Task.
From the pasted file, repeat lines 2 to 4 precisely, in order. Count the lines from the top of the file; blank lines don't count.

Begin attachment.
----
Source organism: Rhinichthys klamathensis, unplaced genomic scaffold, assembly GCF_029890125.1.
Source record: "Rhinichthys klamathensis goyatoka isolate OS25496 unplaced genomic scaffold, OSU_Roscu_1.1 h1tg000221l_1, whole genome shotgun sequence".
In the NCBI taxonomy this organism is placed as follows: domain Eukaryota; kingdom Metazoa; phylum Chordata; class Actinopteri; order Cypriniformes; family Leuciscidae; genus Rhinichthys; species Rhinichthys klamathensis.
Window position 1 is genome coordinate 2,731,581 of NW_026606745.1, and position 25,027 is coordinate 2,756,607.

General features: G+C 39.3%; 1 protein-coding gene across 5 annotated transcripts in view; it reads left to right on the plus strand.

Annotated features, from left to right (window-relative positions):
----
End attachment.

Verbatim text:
Source record: "Rhinichthys klamathensis goyatoka isolate OS25496 unplaced genomic scaffold, OSU_Roscu_1.1 h1tg000221l_1, whole genome shotgun sequence".
In the NCBI taxonomy this organism is placed as follows: domain Eukaryota; kingdom Metazoa; phylum Chordata; class Actinopteri; order Cypriniformes; family Leuciscidae; genus Rhinichthys; species Rhinichthys klamathensis.
Window position 1 is genome coordinate 2,731,581 of NW_026606745.1, and position 25,027 is coordinate 2,756,607.